Used in many construction, consumer and manufactured products, these carbonates reduce the carbon footprints in products, supporting the circular economy. This double carbon reduction delivers a negative carbon lifecycle benefit and produces high quality, verifiable and permanent carbon offsets.

demonstrating the potential to create value from CO2. MCi uses the Earth's natural process of storing CO2 called mineral carbonation, or weathering. This process of absorbing CO2 into minerals usually occurs over millions of years geologically but MCi have sped up that process to a matter of hours in an industrial setting.

MCi’s global reference Pilot Plant validates a growing pipeline of global commercial scale opportunities. Following 15 years of intense R&D with substantial Australian Government and industry investment, MCi is scaling its technology and working with customers and partners to identify the best industrial locations to build its first Industrialscale Carbon Plants to capture CO2 emissions and convert them profitably into solid materials called carbonates.

MCi Carbon’s semicontinuous research Pilot Plant facility is one of the first-of-its-kind in the world and conducts intensive industrial programs to refine the patented mineral carbonation process, deliver customer projects, and generate low-carbon materials for product testing.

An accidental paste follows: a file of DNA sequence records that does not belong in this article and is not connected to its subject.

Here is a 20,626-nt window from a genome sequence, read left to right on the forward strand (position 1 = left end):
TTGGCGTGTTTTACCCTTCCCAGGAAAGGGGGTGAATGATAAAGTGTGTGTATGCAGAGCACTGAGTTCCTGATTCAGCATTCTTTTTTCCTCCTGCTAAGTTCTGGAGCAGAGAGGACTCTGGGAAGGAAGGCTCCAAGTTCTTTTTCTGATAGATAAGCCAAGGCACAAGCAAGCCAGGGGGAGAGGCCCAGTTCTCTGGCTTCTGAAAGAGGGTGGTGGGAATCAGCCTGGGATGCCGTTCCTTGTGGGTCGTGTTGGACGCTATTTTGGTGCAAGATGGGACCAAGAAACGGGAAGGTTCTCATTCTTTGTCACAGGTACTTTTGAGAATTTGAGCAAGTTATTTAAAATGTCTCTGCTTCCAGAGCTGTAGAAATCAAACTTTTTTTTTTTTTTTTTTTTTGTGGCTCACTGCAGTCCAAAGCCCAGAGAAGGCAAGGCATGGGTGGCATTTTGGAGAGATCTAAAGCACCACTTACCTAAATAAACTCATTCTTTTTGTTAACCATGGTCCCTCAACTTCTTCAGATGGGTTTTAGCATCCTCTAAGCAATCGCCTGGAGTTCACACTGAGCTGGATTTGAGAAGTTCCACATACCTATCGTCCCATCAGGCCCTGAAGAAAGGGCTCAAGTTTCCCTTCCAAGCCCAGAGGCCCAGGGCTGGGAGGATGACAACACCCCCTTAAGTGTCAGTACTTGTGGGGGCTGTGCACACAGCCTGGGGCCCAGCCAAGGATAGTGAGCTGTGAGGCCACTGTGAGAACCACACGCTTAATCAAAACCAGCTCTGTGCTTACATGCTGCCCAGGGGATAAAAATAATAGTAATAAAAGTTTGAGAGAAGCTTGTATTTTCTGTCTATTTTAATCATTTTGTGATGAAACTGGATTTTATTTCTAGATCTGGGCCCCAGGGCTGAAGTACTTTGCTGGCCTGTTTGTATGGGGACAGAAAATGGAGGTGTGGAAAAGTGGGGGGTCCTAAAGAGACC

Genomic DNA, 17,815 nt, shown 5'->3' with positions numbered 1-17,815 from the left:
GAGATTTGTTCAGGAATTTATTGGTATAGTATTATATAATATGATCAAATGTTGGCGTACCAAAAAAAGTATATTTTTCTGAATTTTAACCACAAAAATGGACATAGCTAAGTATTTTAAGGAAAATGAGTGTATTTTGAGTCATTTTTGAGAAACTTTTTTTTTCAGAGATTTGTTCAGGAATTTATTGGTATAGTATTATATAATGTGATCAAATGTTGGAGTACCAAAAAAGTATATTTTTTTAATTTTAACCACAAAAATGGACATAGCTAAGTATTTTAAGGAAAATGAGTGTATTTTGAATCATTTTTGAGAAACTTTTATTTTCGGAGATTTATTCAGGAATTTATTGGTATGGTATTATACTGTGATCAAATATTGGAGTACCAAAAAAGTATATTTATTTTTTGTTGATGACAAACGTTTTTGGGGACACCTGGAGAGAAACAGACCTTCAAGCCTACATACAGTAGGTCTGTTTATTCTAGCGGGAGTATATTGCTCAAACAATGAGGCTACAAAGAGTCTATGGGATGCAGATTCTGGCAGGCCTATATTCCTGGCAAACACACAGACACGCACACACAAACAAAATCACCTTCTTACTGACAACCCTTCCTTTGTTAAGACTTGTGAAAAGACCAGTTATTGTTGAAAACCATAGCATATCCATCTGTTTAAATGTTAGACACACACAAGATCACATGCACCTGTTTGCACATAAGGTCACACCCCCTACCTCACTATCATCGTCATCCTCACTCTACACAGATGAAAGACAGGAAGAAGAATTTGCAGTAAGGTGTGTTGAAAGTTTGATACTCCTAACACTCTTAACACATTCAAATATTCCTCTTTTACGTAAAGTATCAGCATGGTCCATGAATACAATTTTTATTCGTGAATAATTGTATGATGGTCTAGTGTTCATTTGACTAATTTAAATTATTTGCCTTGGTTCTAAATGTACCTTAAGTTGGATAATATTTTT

The CO2 used in the MCi process does not need to be high purity- in fact MCi can carbonate direct flue gases. MCi takes CO2 from industrial sources and can also partner with Direct Air Capture technologies.

MCi combines the CO2 with a feedstock, usually an industrial waste like steel slag, mine tailings or quarried minerals. MCi produces magnesium carbonate, calcium carbonate and silica which can be processed into cements, concretes, plasterboards, papers, glass and many more applications.

The Pilot Plant reacts industrial emissions with feedstocks, such as low-grade minerals, to create both carbonates and silica by-products for use in building materials, such as concretes and plasterboards,

The team at MCi are engaged in partnerships with global products companies, developing new low carbon product formulations.


Veolia Environmental Services (Australia) Pty Ltd

Veolia delivers carbon-neutral water decontamination solutions for remote sites.

Since 2020 Veolia has been implementing sustainable solutions for a major NSW client, with the development of a tailored onsite mobile water treatment plant. The plant allows local treatment of impacted waste waters that is suitable for beneficial reuse.

Australia counts numerous remote sites with contaminated water containing either low hydrocarbons, heavy metals, suspended solids or PFAS (a persistent, bioaccumulative contaminant mainly found on fire fighting exercise grounds). The water can be located in remote areas, adding to the site remediation challenges.

Until recently in Australia, the default management process for highly contaminated water was offsite transport to specialised treatment facilities, often located in distant capital cities.